Teachers share the lessons they learned from the Tech Marathon

The Tech Marathon is a school competition sponsored by iFood, one Brazilian technology company, to awaken young people’s interest in this area. But teachers who get involved in the program also learn a lot of cool things – and create new motivations for their own personal and professional growth.

Let Luciene Santana Ferreira, biology and STEAM teacher ((an acronym in English to determine the combination of science, technology, engineering, arts and mathematics in a single discipline) and coordinator of Innovative Projects at the COC of Imperatriz, in Maranhão, say so.

“I learned a lot from my students during the competition”, he says. “It is a journey in which listening to the teacher and his role as mediator are very important, even to understand if a student is unmotivated and, from there, chart new routes.”

Improving this listening skill was one of the great benefits that Luciene says she noticed in her participation in the project. “Often, in the classroom, the teacher, driven to fulfill the curriculum, does not have the ideal time to develop students' authorial projects based on their interests”, he assesses.

Over the ten months of the competition, she says she gained the students' trust because she was able to better understand their difficulties in carrying out their day-to-day tasks.

“I got too close to them”, he emphasizes. “Today our relationship is one of great friendship and respect, and I have no difficulty developing new projects with them, so that they can be protagonists of their purposes.”

“They understood that technology is a means”

The challenges of the Marathon Tech also added new knowledge and skills to the curriculum of Rubio Bessa, a sociology and geography teacher in high school at Colégio Estadual Dom Pedro Primeiro, in Aparecida de Goiânia, in Goiás.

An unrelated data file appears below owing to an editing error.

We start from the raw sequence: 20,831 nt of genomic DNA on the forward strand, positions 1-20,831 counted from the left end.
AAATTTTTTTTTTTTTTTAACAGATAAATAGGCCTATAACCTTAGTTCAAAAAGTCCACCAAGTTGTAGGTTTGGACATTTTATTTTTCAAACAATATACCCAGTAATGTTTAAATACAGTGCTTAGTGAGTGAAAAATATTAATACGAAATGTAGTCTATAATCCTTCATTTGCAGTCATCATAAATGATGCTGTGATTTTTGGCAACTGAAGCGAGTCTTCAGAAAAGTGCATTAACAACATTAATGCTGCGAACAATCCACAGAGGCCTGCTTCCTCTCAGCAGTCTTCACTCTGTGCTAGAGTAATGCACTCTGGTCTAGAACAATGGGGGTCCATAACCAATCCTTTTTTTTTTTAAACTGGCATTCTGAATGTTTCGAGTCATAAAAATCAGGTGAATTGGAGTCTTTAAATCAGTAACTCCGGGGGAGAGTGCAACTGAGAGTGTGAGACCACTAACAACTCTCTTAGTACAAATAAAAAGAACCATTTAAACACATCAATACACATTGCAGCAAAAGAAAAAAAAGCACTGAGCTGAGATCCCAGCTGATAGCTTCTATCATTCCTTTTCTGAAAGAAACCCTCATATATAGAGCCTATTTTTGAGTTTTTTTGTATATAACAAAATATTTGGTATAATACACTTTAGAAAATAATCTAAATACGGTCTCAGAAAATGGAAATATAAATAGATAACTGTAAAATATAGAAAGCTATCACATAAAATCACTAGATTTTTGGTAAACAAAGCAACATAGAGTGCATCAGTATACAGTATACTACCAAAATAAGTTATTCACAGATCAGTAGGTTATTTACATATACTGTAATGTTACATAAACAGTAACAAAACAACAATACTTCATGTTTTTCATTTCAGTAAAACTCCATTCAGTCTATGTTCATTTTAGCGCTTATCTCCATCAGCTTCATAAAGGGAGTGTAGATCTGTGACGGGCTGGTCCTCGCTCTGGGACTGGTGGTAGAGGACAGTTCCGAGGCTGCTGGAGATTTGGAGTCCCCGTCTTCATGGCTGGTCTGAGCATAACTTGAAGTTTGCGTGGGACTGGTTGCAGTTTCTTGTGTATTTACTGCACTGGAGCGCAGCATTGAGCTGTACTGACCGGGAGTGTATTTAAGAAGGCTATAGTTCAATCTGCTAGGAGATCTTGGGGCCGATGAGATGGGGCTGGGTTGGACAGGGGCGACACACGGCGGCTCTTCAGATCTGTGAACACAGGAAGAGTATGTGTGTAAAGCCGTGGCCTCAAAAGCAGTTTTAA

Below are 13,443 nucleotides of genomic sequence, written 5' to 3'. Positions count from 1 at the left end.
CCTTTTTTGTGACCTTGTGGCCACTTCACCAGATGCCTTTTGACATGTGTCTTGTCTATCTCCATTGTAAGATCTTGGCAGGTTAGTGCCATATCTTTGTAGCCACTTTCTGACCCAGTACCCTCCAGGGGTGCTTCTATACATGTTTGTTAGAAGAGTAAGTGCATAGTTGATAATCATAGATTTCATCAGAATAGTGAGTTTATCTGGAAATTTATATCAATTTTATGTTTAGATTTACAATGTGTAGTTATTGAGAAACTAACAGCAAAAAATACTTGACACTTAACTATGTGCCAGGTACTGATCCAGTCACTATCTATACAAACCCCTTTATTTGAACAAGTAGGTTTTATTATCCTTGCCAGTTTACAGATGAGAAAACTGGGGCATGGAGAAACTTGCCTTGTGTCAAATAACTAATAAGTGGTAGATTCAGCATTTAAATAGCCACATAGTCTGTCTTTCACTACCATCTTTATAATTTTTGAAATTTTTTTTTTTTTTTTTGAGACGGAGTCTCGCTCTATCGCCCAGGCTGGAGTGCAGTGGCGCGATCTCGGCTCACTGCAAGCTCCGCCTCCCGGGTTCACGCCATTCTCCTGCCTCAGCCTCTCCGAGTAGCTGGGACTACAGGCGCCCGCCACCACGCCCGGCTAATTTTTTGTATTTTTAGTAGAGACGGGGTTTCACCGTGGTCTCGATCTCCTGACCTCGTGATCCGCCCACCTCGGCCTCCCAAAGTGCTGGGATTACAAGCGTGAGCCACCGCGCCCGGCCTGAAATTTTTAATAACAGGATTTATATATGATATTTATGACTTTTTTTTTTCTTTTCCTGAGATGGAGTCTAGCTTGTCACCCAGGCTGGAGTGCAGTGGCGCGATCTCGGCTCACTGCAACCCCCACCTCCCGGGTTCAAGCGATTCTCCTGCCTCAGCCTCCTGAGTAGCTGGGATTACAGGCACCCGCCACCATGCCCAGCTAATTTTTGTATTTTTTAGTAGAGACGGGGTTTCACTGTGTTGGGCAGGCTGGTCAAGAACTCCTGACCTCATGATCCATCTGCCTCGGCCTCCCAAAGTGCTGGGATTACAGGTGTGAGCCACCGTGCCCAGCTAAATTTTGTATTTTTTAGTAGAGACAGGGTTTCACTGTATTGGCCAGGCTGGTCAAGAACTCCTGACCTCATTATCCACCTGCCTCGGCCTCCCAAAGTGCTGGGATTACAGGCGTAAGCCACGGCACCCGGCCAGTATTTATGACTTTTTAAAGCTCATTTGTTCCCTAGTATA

“The Marathon represented, for me, a formative experience in the areas of technology and education related to the world of work”, he states. “Their challenging practices and experiences qualified and updated me in relation to the demands for basic education teachers in Brazil.”

Ribio highlights that he had to “articulate and motivate a team of 30 students at school and at home” so that they could put their creativity into action and engage in the proposed activities.

“As a teacher, I noticed that the students’ interest went far beyond the awards”, he comments. “They understood that technology is a means and not an end in itself.”

Professor Gerson Ribeiro dos Santos, in turn, was responsible for guiding and preparing students at the Maria das Graças Alves Costa Municipal School, in the city of Irecê, in Bahia.

“My role involved training, mentoring and technical support to ensure the best performance of students in the competition”, he says.

In his opinion, the great message conveyed to the students was that, “the greater the commitment and commitment to the activities, the greater the chances of understanding computational thinking and future tech professions”.

Marathon Tech is part of the iFood's commitment to investing in basic education in Brazil.

In 2022, the competition brought together 80 thousand students in 21 states and 183 Brazilian cities. Of these participants, 222 were awarded technology scholarships.

The expectation for the second edition of the program, in this year 2023, is to reward a thousand young people at the end.

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